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The Capital Interview: General William Lord on Cyberspace and the Future of Warfare

Interviewee: Maj. Gen. William T. Lord, Commander, Air Force Cyberspace Command
Interviewer: Greg Bruno, Staff Writer
April 1, 2008

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The U.S. Air Force is standing up a dedicated command to defend the military's cyberspace -- that is, its digital, computerized infrastructure. Maj. Gen. William T. Lord, commander of the Air Force Cyberspace Command, says as the nature of warfare changes, the ability of the U.S. military to detect and defend must change with it. That's no easy task. "In this business, there are lots of peers because the price of admission is relatively low," Lord says. "Nation-states that don't have huge armed forces all of [a] sudden can begin to take nefarious activities on other nation-states [that] they wouldn't have thought of engaging if you think about traditional modern warfare." As enemies turn to cyberspace to wage and win battle, Lord adds, the Pentagon, too, is making cyber warfare an inseparable part of its war fighting strategy.

The focus on offensive and defensive cyber capabilities is of increasing importance for military and civilian communities. If you could, start out by talking about the Air Force's Cyber Command structure, the mission of cyber command, and where we are today in terms of its capabilities.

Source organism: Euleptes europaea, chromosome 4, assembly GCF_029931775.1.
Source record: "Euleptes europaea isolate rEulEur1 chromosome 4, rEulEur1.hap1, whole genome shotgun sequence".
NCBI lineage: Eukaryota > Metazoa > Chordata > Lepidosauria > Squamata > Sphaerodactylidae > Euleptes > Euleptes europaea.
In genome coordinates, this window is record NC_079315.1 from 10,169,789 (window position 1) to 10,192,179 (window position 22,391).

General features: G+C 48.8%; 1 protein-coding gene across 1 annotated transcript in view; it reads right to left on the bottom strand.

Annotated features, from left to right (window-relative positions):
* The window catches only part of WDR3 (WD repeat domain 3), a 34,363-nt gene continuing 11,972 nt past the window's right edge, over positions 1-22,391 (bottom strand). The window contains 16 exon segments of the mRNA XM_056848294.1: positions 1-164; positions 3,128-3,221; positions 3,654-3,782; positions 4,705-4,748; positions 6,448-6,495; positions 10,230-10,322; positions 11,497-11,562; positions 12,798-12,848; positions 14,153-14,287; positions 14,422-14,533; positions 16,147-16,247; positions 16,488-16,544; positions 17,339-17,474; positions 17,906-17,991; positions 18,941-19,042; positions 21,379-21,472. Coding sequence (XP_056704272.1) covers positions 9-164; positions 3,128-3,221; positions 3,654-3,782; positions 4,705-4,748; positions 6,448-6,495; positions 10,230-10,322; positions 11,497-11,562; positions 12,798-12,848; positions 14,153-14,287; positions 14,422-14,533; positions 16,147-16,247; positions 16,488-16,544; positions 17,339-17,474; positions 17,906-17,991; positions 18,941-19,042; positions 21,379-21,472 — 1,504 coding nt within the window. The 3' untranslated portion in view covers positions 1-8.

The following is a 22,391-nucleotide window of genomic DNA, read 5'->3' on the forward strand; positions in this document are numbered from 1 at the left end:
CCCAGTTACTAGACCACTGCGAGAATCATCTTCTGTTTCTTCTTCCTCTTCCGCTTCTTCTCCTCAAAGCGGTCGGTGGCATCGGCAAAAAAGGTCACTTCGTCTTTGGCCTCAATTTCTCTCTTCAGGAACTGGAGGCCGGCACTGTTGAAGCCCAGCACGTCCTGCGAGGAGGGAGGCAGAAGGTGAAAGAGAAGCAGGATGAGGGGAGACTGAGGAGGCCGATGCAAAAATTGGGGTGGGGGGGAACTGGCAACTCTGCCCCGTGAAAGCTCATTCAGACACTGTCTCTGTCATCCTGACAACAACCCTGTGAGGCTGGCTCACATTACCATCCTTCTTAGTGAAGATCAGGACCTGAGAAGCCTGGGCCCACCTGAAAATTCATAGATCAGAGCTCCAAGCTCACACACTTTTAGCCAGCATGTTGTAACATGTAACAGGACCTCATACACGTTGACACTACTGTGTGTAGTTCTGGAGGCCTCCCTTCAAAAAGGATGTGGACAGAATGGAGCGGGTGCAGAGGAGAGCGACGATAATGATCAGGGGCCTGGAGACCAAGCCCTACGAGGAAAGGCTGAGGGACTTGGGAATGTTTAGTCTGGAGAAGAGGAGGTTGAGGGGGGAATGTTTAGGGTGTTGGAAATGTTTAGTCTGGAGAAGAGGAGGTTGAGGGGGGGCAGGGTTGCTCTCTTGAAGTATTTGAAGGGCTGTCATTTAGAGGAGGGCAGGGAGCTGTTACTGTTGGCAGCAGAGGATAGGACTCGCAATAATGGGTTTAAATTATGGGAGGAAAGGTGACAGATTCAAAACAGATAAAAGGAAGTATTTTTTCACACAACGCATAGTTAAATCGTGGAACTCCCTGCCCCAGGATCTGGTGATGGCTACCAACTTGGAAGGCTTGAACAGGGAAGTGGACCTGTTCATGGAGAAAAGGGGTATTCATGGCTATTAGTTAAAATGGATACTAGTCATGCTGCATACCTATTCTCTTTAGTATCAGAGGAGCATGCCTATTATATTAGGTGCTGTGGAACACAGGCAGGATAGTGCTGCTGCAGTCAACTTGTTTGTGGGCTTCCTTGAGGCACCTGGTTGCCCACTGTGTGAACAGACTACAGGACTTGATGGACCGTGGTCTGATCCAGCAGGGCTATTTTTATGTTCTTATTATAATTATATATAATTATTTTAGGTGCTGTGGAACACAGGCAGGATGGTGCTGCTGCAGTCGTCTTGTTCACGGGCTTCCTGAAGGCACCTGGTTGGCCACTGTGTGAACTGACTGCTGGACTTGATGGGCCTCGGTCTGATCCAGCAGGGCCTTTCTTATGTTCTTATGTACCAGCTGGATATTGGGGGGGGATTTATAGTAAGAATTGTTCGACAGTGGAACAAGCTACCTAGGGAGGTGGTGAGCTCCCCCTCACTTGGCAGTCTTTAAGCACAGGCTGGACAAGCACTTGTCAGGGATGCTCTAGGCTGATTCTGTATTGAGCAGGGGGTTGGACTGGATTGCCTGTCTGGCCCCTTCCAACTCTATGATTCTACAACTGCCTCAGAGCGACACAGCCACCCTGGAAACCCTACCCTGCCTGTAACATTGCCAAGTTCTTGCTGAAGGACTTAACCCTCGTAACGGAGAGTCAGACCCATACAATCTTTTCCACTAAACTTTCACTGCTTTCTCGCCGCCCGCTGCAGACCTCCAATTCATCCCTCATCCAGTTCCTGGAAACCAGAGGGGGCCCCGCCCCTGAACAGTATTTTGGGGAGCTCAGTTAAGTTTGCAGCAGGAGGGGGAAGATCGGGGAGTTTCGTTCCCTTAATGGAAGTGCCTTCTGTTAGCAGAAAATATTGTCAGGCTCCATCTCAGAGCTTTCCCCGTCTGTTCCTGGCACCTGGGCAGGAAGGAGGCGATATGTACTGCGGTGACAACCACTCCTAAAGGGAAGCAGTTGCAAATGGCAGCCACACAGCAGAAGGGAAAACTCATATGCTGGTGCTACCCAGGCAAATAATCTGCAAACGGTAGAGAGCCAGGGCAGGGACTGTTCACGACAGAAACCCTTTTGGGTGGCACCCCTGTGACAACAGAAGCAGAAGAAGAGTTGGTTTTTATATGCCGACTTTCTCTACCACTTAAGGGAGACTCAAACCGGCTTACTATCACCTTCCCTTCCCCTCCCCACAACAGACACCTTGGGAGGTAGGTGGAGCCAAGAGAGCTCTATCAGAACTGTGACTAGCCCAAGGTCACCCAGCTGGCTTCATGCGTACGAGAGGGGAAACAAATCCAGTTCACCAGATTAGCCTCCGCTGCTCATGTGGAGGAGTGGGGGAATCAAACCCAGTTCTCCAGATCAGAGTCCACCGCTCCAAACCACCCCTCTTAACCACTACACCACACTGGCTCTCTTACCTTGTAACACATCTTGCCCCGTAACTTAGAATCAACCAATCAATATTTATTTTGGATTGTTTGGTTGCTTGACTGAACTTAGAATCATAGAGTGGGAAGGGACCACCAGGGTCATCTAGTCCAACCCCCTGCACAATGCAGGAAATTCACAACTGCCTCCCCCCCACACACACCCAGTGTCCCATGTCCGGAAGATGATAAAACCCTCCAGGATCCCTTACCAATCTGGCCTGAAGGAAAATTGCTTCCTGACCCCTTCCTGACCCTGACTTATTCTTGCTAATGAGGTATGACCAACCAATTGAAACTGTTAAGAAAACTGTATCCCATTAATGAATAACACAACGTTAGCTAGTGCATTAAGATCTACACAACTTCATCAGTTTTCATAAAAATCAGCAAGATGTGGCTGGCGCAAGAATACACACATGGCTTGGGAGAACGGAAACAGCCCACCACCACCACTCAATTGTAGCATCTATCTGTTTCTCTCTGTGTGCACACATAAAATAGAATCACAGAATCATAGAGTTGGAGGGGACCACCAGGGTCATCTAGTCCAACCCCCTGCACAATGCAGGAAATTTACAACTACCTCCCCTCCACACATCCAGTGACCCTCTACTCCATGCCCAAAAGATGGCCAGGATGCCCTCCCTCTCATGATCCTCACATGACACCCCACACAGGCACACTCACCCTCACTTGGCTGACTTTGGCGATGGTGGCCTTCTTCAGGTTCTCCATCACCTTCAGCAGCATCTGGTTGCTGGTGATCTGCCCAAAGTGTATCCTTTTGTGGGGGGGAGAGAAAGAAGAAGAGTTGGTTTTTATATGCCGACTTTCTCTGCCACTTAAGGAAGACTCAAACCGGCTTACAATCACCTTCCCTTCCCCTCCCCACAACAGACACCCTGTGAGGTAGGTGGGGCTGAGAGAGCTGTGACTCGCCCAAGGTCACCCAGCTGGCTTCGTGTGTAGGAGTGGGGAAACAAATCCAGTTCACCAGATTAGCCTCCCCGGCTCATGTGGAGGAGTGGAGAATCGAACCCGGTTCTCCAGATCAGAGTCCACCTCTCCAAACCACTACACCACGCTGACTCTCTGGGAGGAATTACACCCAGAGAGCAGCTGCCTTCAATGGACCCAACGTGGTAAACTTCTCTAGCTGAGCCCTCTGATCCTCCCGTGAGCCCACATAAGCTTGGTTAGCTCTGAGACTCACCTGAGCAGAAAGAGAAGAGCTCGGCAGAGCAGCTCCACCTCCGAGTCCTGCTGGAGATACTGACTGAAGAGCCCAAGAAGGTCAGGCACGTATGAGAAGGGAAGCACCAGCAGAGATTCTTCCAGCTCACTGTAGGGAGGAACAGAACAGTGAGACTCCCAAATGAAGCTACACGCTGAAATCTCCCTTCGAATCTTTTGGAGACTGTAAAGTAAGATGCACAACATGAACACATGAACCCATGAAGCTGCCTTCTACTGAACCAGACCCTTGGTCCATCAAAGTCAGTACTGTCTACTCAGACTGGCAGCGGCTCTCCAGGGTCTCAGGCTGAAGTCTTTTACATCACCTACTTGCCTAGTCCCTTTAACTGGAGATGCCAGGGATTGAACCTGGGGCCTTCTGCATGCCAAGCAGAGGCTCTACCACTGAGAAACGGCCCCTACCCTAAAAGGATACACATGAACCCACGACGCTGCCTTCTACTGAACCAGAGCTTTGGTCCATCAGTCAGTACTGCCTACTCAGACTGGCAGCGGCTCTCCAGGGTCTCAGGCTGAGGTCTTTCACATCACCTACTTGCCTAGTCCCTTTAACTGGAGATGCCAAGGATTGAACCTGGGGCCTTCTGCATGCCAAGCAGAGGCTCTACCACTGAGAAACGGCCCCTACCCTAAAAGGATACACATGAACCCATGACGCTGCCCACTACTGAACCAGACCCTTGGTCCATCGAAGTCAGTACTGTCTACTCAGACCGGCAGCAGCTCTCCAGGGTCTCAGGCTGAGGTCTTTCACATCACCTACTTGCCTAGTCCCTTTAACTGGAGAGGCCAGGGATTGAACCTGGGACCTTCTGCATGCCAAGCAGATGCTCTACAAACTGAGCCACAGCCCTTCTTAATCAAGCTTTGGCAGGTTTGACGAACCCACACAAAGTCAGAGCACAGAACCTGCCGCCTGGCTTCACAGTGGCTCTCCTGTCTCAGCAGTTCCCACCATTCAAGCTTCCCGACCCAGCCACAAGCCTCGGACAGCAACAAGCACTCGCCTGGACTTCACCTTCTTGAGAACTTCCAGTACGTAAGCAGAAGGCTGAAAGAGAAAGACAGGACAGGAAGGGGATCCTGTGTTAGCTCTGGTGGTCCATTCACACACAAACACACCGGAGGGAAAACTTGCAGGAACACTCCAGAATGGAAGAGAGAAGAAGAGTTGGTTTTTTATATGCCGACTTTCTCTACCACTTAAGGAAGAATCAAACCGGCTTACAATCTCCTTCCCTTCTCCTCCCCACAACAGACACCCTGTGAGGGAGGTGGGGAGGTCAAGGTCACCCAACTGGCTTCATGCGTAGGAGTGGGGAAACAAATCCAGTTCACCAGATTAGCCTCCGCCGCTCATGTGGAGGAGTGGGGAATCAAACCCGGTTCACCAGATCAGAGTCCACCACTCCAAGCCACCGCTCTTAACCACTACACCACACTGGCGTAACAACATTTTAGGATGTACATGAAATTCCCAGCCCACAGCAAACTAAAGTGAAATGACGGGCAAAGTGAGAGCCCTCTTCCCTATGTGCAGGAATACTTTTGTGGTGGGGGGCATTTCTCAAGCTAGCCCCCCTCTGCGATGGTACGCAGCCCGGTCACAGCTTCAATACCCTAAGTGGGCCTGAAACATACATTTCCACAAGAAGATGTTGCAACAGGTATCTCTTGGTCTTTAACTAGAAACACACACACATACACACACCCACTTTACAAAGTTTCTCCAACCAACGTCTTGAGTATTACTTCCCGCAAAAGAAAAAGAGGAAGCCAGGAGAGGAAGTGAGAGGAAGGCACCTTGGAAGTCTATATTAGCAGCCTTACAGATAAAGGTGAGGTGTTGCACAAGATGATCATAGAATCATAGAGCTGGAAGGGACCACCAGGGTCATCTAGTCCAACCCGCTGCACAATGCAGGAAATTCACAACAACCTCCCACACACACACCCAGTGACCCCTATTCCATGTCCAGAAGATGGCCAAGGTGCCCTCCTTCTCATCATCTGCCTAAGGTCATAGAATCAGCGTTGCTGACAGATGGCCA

Right now we're in the nascent phase. We have a hundred and sixty folks who are assigned across about four different bases who are doing this work for me. As a provisional command, I have no forces. I'm not authorized to have any forces. So until this capability goes initial operational capability on the first of October, this really is a virtual command. On the first of October, we will stand up a wing in the electronic warfare business; one in the information operations business; one that already exists in the network warfare business; and the traditional communications electronics wing. As we break this war into establishing the domain, using the domain, and operating in the domain, those will be the forces that we'll have assigned. Today we are looking at as I said about five hundred folks in the headquarters, and that will be a virtual headquarters initially spread around about a dozen different bases. And eventually with the combination of those subordinate units that I just described and the headquarters, about eight thousand people total.